IMAGE: Tandem Hang Gliding, Switzerland by Chris Nicholls was one of many excellent images shown by members on the first evening of the new season
I thought it would be good to make contact now with some good news.
(1) Website. Richard Shafto has spent much time migrating our website to a faster service and it is now back up and running. It is much faster. Passwords for members’ access remains the same as before.
(2) Manx calendar. The closing date for uploading your images is 31 July. The format needs to be A4 . For uploading to the website they must be 1400×1050. Barry Murphy has had meetings with the NFU and judging will take place towards the end of August. It is planned to show the images and announce the 12 winners on a special club night 2nd Oct . Please note that at present the thumbnails of the calendar pictures don’t appear after uploading an image but the title is visible and an option to delete or add further images remains. Richard Shafto is aware of this glitch in the software which he will resolve after 31 July. (Note, now resolved, all Competition upload sections are working. Sept)
(3) Programme. You will be pleased to see that it is now published on the website. It is not fully completed yet. The committee has been working hard to produce this varied and interesting programme.
(4) The Isle of Man Bank have withdrawn their sponsorship , so in future the trophy will be called “ The Bank Cup “ . The set choice/assignment this season is “Nature“ . The criteria/definitions are the same as our guidelines for Nature in our Annual Competition and the Competition Rules can be found on the website under Documents.
(5) Funding from the Arts Council. An application will be submitted during July to request some funding to cover the cost of our Annual Judge. The application forms have become complex, requiring a lot of detail, and letters of support. Thanks to a few dedicated people on the committee the application is practically complete. (Note, Sept. Application accepted by the Arts Council, funding for the Annual received. We greatly appreciate the support we receive from the Arts Council)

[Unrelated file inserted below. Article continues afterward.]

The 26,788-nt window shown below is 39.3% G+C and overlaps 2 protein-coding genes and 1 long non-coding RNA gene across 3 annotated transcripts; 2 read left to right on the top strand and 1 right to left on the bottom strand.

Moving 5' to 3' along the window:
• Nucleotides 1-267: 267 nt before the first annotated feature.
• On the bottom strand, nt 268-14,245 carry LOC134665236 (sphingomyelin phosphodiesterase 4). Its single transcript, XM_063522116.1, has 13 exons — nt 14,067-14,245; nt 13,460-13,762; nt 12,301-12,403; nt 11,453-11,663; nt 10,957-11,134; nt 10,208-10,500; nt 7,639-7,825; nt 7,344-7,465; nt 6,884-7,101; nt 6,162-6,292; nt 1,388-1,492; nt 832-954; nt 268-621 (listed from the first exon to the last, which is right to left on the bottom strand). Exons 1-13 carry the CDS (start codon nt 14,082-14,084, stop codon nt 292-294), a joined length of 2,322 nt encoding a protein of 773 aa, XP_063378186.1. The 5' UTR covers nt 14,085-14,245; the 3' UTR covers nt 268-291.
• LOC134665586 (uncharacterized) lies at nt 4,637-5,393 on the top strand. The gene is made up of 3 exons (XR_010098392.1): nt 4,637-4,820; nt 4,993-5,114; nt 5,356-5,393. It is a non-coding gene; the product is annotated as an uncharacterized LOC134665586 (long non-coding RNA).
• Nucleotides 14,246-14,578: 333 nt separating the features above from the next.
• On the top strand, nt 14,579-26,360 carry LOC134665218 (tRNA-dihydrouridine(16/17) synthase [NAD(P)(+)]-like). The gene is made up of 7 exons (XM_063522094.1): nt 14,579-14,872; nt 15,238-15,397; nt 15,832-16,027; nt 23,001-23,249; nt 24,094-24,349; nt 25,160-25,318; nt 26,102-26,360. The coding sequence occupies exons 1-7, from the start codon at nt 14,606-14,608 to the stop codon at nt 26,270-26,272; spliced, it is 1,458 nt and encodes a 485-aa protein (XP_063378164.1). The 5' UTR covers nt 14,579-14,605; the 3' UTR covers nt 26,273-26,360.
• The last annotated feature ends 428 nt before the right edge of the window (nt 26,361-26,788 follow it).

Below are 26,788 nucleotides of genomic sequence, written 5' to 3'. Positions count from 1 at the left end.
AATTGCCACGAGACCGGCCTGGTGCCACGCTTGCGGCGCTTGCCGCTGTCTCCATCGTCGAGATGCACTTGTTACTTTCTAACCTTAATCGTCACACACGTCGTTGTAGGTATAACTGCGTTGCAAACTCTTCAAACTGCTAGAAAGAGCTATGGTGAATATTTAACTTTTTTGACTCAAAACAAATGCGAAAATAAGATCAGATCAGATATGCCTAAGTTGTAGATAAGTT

(6) Annual Judge. We have been extremely fortunate that Rod Wheelans has agreed to visit us and judge our competitions which will be held on Wednesday April 1 and Thursday April 2. ( this is because Rod has to return to U.K on the Friday ). Rod is well-known in the club scene, he adjudicates for PAGB qualifications, and has lots of photographic letters including FRPS , MPAGB , MFIAP .
(7) Photo Challenge. Laxey. The object of the exercise is to try to
have a ‘theme’ for your project. There are lots of possibilities. the
harbour, the beach, the station, the trams, the tram-lines, the wheels
(two of them), the people, the river, the village shop-windows, the
quaint houses, the gardens, the flour mill, King Orry’s grave, or a
‘Tourist Board’ brochure, etc..
If you can do a few more than 10, that’s great. Let’s say up to 20, no more.And if you can sequence them so that one leads nicely to the next, so much the better. Make them the usual 1400×1050 size, no need to fill in with black, put them on a flash drive to plug into the club laptop, and bring that to the club on the night.
We expect to arrange for you to show your pictures and talk just a bit about them (again not strictly necessary) about halfway through the first half of the programme, ie a bit before Christmas. Again like the Summer Project it is non competitive , just for fun , not point scoring .
(8) Assignments . (set subjects ) out of 20 suggestions the chosen 3 are “ On the Beach “~~~ “ Shapes & patterns “ ~~~ “ Water “ .
Images taken for the Laxey project can be used again in the assignments!
(9). Events / Summer Outings . on July 20th there is a boat trip to the Calf. Contact Barry Murphy on Facebook or by e mail .
There will be a get-together on Saturday 3rd August 2019 at 10.45am – 1pm @ Ballagennie Plantation carpark (on road to Ayres Visitor Centre) Bride. for a Macro session, details on our Facebook page. And we hope to run a similar Fungi day, later.
(10)Facebook . Some members have reported pictures posted by them on the club Facebook page have been copied without permission. The only advice the committee can give is to make sure the images are no more than 800 pixels on the longest side , this will render them too small for most cases of plagiarism.
So enjoy the summer and take your camera about to capture things you’re involved with here in our Island, or away on holiday, and explore Laxey to take some for that project! Also keep the assignments / set subjects in mind .
Take care . Jeremy ( President )